Democracia y PolíticaEncuestas

What early polls tell us — and what they don’t

CNN reports:

An 8-point jump in support for California Sen. Kamala Harris stands out in a new CNN Poll conducted by SSRS that shows a field of four in double digits in the race for the Democratic nomination for president.

Former Vice President Joe Biden (28%) and Vermont Sen. Bernie Sanders (20%) continue to hold the top slots in the large Democratic field. Harris now stands at 12% support among Democrats and Democratic-leaning independents, up from 4% in December, and the latest entrant to the field — former Texas congressman Beto O’Rourke — stands at 11%.

Harris’s rise comes across the board — there is no major demographic group in which she lost support since December — but her gains are more pronounced among Democrats (+10 points) than independents (+5), liberals (+10) more than moderates or conservatives (+7), women (+9) more than men (+6), and racial and ethnic minorities (+10) more than whites (+6).

Rounding out those actually in the race with more than 1 percent of the vote are: Sen. Elizabeth Warren (Mass.) at 6 percent, and Sen. Cory Booker (N.J.) and Amy Klobuchar (Minn.) at 3 percent. (For some unknown reason, the poll included former senator and secretary of state John F. Kerry, who’s shown no real sign of readying a run. He drew 4 percent.) By 21 percentage points (56 percent to 35 percent), Democrats prefer a candidate who can win over a candidate who shares their positions on issues.

Let’s consider what the poll does not tell us. It’s not predictive of the outcome, so it’s not accurate to say someone is “winning.” (This is a snapshot, not a crystal ball.) It does not tell us the degree to which name recognition plays a role in keeping Biden and Sanders at the top.

We do learn a few things, however.

First, Harris is a legitimate top-tier candidate at present whose roll-out might be the gold standard for the cycle. She increased her name recognition during a period in which relatively few contenders were in the field and, at this stage, is not dependent on a single group of voters for support.

Second, Biden is far and away the most popular contender among moderates (32 percent; 11 points higher than Sanders), higher-income voters (34 percent) and seniors (43 percent). Since these voters remain a large, active segment of the primary electorate, he’s got a reliable base of support. He also has the advantage of appearing more electable (51/36) than Sanders (33/56). It will be fascinating to see whether Biden’s entry in the race allows him to siphon off substantial support from others, and if so, who suffers the most.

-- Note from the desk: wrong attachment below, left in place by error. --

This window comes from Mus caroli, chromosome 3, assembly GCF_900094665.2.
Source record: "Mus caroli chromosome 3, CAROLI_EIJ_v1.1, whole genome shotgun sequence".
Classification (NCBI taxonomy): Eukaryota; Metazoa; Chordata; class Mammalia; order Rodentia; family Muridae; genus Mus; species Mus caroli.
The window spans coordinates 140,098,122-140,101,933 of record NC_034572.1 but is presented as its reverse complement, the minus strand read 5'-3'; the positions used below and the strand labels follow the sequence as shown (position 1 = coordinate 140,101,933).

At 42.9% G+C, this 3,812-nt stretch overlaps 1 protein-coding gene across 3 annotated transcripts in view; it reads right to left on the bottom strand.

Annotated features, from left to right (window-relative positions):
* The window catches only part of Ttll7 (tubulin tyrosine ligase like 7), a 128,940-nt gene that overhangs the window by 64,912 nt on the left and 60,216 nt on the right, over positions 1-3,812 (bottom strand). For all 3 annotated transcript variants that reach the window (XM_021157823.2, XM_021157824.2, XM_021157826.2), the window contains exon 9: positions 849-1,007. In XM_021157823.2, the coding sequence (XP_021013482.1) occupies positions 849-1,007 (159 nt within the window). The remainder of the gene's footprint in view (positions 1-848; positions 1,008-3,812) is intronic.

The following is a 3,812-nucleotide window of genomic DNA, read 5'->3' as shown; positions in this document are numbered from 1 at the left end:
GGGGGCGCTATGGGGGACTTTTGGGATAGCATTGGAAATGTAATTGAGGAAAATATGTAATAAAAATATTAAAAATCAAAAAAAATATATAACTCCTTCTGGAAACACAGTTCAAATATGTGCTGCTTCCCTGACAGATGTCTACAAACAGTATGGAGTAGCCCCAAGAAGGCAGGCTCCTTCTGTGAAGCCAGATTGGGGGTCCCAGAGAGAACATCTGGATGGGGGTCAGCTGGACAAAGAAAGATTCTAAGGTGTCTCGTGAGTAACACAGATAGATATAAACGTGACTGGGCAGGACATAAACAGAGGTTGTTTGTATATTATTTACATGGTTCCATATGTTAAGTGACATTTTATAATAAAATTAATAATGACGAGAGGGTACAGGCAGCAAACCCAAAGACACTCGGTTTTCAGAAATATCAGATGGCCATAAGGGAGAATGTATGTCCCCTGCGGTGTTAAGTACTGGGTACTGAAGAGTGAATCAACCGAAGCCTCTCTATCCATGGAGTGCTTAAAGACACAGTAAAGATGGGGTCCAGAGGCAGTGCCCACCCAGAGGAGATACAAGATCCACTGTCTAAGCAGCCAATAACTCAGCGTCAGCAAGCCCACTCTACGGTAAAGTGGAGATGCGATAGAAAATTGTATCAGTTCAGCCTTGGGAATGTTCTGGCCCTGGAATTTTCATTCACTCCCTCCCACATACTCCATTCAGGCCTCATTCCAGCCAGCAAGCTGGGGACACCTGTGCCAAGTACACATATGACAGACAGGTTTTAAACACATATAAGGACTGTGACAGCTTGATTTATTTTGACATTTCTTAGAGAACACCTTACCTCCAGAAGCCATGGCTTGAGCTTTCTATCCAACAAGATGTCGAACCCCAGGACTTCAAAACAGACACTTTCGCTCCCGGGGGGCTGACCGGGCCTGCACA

Third, O’Rourke doesn’t magically rise to the top simply by showing up. We should again emphasize that while the political media and activists react to fundraising totals, know who he is and have a sense of his rhetorical skills, he has yet to introduce himself to the vast majority of voters.

Fourth, those candidates who are still stuck at 1 percent or less aren’t out of it but, to get attention, they will need to either break through in the debates or find some way to otherwise stand out in the crowd. Turning in a great town hall performance in March before most voters are focused on the race isn’t going to lift them from obscurity. Unless they get on the debate stage, stay there and make an impression, their chances of moving up are slight.

Finally, money helps — but it’s not everything. Sanders has raised a boatload of money, but got less of a bounce between polls (6 percentage points) than did Harris (8 percentage points) who raised far less. Biden hasn’t yet raised a dime for the race and, for that matter, hasn’t officially entered. In the big picture, the most important thing that early polling does is to inevitably separate the field into top and bottom tiers. The four in double digits (Biden, Sanders, Harris, O’Rourke) are likely to get more media attention and, hence, will have an easier time raising money. The rest will have to rely on debates and retail politics in early states.

Conversely, the top and bottom tier perception helps shape expectations. A fourth or fifth finish, say, in Iowa for someone not in the top tier is a “win” and opportunity to be crowned the dark horse. A top tier candidate who doesn’t finish in the top two or three may be in for a batch of “candidate in disarray” stories.


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